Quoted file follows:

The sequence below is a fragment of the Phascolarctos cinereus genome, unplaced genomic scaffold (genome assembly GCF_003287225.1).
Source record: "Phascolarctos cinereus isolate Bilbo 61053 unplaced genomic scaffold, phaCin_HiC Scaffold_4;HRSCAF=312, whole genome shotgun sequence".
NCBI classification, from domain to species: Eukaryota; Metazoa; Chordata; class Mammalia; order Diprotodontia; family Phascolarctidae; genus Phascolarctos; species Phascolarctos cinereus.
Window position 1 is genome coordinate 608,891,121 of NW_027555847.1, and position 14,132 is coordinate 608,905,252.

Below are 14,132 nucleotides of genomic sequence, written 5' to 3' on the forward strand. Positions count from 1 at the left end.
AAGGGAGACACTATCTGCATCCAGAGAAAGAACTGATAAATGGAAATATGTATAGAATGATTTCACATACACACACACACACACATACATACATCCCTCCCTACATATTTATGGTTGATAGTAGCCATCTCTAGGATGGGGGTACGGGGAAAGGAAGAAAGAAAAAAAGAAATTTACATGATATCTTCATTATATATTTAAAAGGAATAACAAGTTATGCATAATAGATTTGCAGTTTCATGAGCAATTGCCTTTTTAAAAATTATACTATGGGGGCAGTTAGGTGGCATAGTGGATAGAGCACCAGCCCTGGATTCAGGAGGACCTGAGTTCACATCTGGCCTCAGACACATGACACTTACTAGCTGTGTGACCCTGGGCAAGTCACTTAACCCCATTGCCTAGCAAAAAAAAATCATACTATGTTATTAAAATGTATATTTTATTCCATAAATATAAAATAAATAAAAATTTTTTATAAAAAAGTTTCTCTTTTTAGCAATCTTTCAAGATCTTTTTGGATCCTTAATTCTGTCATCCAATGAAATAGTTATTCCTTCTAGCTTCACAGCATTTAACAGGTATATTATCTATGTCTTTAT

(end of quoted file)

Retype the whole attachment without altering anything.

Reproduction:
The sequence below is a fragment of the Phascolarctos cinereus genome, unplaced genomic scaffold (genome assembly GCF_003287225.1).
Source record: "Phascolarctos cinereus isolate Bilbo 61053 unplaced genomic scaffold, phaCin_HiC Scaffold_4;HRSCAF=312, whole genome shotgun sequence".
NCBI classification, from domain to species: Eukaryota; Metazoa; Chordata; class Mammalia; order Diprotodontia; family Phascolarctidae; genus Phascolarctos; species Phascolarctos cinereus.
Window position 1 is genome coordinate 608,891,121 of NW_027555847.1, and position 14,132 is coordinate 608,905,252.

Below are 14,132 nucleotides of genomic sequence, written 5' to 3' on the forward strand. Positions count from 1 at the left end.
AAGGGAGACACTATCTGCATCCAGAGAAAGAACTGATAAATGGAAATATGTATAGAATGATTTCACATACACACACACACACACATACATACATCCCTCCCTACATATTTATGGTTGATAGTAGCCATCTCTAGGATGGGGGTACGGGGAAAGGAAGAAAGAAAAAAAGAAATTTACATGATATCTTCATTATATATTTAAAAGGAATAACAAGTTATGCATAATAGATTTGCAGTTTCATGAGCAATTGCCTTTTTAAAAATTATACTATGGGGGCAGTTAGGTGGCATAGTGGATAGAGCACCAGCCCTGGATTCAGGAGGACCTGAGTTCACATCTGGCCTCAGACACATGACACTTACTAGCTGTGTGACCCTGGGCAAGTCACTTAACCCCATTGCCTAGCAAAAAAAAATCATACTATGTTATTAAAATGTATATTTTATTCCATAAATATAAAATAAATAAAAATTTTTTATAAAAAAGTTTCTCTTTTTAGCAATCTTTCAAGATCTTTTTGGATCCTTAATTCTGTCATCCAATGAAATAGTTATTCCTTCTAGCTTCACAGCATTTAACAGGTATATTATCTATGTCTTTAT